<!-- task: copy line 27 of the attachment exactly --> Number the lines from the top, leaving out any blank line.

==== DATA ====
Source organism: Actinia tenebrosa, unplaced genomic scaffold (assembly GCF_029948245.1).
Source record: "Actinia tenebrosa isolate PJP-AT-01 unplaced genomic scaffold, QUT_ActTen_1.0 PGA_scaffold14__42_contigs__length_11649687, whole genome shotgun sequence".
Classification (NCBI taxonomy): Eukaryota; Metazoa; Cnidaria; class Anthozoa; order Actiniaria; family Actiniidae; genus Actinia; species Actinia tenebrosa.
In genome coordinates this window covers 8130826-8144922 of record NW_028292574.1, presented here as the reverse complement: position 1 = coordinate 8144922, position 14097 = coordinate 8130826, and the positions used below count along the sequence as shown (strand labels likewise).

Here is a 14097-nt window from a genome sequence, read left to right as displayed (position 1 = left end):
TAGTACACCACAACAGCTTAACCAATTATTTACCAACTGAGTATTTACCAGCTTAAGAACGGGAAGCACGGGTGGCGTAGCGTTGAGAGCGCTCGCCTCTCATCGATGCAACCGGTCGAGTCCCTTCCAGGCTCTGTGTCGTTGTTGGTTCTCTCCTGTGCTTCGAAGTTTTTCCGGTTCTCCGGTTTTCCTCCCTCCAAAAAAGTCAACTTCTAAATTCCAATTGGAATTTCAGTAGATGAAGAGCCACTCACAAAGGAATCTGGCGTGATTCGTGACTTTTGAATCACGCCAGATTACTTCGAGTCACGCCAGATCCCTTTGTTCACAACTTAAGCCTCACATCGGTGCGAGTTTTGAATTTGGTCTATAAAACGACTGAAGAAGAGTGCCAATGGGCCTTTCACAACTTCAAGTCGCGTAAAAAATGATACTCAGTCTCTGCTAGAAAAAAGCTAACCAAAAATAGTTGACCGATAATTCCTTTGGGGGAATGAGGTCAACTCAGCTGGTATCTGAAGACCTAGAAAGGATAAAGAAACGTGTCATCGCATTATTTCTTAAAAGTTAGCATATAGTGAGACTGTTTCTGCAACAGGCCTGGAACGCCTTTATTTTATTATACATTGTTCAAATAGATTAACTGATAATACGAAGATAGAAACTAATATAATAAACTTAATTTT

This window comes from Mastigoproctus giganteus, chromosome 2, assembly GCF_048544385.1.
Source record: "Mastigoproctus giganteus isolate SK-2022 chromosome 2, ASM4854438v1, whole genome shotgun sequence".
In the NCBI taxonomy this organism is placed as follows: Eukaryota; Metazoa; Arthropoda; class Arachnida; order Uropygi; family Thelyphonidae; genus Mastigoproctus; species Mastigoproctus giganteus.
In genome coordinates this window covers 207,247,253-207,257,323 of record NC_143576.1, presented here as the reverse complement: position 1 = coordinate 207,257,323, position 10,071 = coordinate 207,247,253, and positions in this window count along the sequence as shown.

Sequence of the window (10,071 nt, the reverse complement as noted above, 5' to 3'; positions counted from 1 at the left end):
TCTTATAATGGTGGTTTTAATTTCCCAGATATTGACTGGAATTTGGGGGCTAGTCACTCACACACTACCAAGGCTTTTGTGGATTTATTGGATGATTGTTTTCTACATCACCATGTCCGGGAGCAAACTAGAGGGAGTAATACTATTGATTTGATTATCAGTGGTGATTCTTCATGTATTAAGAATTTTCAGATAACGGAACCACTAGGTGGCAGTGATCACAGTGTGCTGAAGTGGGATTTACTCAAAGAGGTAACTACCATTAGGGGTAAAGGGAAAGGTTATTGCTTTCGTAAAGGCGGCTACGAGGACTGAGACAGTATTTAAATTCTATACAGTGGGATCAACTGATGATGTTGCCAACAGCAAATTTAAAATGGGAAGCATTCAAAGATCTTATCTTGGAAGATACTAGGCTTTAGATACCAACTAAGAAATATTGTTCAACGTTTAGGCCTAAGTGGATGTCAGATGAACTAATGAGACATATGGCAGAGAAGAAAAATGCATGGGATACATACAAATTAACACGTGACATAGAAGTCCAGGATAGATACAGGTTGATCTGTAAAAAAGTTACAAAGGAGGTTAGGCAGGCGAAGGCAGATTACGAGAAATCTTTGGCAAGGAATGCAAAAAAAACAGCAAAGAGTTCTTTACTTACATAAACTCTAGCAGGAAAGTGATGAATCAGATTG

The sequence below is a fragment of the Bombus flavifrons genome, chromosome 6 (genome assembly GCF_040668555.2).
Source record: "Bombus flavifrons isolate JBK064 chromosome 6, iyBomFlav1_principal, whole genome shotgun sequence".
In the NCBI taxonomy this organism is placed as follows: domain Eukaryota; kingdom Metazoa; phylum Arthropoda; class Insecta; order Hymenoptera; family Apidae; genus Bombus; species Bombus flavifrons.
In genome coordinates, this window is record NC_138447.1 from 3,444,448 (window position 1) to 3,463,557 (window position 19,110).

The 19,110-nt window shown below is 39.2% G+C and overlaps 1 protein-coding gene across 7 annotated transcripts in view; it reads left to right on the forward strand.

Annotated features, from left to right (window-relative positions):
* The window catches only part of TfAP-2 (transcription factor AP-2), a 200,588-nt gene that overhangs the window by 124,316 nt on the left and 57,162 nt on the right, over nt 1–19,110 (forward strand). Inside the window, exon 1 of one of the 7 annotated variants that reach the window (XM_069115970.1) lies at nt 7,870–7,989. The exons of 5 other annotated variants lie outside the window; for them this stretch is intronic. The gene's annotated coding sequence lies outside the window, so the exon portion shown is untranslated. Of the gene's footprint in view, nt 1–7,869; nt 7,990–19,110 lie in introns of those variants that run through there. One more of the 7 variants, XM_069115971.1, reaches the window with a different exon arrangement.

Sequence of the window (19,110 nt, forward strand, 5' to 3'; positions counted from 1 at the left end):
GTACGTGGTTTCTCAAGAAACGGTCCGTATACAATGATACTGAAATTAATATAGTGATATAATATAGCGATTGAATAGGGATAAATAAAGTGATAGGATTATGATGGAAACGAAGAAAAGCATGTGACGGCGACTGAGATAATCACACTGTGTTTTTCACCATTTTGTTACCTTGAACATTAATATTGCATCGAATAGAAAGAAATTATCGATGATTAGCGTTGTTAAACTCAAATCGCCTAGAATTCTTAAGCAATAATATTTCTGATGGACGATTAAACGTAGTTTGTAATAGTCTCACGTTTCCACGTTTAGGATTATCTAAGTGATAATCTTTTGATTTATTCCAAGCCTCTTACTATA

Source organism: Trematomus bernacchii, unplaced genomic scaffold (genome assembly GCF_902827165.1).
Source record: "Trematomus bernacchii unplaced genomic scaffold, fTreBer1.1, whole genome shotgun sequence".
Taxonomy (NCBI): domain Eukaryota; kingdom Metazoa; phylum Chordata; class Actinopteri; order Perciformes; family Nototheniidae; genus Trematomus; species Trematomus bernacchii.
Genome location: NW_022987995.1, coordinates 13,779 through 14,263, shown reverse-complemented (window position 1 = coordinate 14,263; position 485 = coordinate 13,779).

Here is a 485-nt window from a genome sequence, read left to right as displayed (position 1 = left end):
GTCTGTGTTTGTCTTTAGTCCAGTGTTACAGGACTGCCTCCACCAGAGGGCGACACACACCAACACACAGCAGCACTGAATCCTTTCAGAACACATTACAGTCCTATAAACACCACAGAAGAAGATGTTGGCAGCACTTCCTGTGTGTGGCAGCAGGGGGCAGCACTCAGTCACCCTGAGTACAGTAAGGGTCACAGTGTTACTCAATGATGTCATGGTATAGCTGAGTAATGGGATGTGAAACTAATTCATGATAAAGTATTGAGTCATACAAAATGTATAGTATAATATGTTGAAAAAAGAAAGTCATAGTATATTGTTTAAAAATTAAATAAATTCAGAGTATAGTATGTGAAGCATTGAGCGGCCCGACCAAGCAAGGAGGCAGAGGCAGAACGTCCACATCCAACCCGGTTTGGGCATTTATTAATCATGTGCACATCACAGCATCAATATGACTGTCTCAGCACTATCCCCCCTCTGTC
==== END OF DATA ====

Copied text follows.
GTCTGTGTTTGTCTTTAGTCCAGTGTTACAGGACTGCCTCCACCAGAGGGCGACACACACCAACACACAGCAGCACTGAATCCTTTCAGAACACATTACAGTCCTATAAACACCACAGAAGAAGATGTTGGCAGCACTTCCTGTGTGTGGCAGCAGGGGGCAGCACTCAGTCACCCTGAGTACAGTAAGGGTCACAGTGTTACTCAATGATGTCATGGTATAGCTGAGTAATGGGATGTGAAACTAATTCATGATAAAGTATTGAGTCATACAAAATGTATAGTATAATATGTTGAAAAAAGAAAGTCATAGTATATTGTTTAAAAATTAAATAAATTCAGAGTATAGTATGTGAAGCATTGAGCGGCCCGACCAAGCAAGGAGGCAGAGGCAGAACGTCCACATCCAACCCGGTTTGGGCATTTATTAATCATGTGCACATCACAGCATCAATATGACTGTCTCAGCACTATCCCCCCTCTGTC